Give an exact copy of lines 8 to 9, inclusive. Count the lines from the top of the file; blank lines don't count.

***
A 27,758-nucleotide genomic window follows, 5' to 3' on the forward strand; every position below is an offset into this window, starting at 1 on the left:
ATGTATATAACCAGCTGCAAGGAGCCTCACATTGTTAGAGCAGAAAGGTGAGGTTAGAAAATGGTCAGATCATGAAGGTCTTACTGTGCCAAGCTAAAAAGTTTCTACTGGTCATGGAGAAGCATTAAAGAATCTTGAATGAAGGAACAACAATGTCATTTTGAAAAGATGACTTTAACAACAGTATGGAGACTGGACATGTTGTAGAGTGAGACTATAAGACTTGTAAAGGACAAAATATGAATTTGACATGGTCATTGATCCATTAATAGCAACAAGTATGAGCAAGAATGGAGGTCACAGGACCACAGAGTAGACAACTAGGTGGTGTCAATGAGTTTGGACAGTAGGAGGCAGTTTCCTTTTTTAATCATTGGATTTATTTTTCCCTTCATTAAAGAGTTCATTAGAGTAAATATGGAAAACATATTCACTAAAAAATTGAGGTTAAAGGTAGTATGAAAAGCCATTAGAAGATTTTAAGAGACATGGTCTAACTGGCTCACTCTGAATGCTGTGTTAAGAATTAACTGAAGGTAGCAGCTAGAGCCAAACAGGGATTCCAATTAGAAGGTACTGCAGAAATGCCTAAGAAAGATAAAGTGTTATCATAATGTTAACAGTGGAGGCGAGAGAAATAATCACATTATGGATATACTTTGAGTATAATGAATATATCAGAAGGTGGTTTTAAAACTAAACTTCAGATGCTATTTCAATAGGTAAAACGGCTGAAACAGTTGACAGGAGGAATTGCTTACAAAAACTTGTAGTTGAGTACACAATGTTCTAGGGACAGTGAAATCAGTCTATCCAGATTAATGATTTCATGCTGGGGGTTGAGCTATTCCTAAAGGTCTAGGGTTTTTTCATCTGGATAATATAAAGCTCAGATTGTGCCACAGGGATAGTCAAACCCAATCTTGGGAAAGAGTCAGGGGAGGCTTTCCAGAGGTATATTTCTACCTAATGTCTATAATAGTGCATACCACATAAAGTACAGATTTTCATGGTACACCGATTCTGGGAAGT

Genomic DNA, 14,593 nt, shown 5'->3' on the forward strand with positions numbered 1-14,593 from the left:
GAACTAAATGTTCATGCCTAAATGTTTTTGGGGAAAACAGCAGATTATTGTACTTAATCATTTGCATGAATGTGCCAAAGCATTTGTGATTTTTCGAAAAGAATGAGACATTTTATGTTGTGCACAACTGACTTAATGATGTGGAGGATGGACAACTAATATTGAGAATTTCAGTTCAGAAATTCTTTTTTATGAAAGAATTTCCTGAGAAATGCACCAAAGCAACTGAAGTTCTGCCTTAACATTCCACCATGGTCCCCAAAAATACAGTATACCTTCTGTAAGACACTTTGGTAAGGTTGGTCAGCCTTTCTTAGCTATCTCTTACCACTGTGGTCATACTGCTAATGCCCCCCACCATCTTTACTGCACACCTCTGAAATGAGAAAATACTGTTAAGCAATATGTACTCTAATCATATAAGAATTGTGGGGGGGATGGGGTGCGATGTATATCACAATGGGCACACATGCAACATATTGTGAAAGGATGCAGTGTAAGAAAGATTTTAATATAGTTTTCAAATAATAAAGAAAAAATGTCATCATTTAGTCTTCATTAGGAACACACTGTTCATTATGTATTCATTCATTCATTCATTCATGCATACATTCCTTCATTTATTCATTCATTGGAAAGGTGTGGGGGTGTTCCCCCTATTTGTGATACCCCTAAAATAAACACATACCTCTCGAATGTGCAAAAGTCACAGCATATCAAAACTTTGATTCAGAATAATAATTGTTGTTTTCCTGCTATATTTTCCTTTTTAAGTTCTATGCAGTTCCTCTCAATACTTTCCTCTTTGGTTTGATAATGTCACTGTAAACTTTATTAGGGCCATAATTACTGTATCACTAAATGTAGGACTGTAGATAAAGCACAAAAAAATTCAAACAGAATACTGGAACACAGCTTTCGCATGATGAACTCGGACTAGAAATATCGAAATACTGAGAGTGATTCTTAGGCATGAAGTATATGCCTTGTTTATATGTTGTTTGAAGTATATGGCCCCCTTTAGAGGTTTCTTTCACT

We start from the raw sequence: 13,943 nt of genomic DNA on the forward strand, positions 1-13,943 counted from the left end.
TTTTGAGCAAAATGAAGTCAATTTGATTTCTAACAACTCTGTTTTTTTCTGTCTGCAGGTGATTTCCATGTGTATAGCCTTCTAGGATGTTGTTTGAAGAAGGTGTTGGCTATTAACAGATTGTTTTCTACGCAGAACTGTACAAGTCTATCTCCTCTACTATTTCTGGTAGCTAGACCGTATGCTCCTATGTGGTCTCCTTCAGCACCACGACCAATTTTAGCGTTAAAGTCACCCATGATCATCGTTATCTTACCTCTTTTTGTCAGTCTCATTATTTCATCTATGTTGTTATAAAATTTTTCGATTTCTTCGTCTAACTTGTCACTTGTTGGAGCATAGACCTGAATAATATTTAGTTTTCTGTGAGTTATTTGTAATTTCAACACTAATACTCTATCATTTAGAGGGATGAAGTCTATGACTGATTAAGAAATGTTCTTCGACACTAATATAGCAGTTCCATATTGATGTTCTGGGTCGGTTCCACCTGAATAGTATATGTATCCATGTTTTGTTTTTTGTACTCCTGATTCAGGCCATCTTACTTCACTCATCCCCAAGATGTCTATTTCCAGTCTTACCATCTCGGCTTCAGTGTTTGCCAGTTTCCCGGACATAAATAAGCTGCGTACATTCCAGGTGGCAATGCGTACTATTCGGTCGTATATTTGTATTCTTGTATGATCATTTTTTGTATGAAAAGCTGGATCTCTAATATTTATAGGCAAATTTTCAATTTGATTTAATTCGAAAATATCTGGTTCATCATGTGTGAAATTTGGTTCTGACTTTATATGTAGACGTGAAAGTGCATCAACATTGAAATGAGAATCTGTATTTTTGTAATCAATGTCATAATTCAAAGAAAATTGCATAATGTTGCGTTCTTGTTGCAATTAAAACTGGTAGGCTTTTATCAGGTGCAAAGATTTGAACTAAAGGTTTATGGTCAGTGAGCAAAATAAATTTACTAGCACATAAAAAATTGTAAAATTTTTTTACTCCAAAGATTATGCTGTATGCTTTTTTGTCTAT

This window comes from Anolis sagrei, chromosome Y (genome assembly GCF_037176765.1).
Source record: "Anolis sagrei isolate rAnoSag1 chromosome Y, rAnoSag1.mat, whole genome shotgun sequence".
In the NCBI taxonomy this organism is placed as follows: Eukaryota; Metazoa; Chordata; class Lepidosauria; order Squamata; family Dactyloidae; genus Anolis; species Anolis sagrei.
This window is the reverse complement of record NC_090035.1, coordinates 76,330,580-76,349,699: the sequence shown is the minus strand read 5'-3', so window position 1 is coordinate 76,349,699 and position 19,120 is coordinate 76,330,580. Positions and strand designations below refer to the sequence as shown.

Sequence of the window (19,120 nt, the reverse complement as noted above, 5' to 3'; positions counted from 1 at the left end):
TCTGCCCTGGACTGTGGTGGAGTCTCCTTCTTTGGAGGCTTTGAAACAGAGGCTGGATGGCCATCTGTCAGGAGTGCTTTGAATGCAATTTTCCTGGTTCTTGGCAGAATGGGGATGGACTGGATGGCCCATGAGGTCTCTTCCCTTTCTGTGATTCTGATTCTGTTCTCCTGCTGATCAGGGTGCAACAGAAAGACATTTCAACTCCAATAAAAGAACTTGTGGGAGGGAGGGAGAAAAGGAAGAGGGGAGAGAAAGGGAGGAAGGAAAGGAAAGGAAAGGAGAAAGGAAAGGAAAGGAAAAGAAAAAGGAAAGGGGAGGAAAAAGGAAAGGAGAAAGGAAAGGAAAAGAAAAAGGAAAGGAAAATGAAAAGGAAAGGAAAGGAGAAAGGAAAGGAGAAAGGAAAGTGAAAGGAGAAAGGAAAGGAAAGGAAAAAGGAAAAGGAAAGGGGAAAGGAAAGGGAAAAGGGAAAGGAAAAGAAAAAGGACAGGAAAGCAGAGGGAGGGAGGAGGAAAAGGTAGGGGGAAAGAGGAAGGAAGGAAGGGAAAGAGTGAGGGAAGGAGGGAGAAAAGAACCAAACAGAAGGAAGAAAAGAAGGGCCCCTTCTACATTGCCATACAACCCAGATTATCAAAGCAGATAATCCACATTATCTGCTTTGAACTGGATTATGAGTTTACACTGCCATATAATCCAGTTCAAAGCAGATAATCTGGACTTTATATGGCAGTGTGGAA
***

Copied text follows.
Source record: "Anolis sagrei isolate rAnoSag1 chromosome Y, rAnoSag1.mat, whole genome shotgun sequence".
In the NCBI taxonomy this organism is placed as follows: Eukaryota; Metazoa; Chordata; class Lepidosauria; order Squamata; family Dactyloidae; genus Anolis; species Anolis sagrei.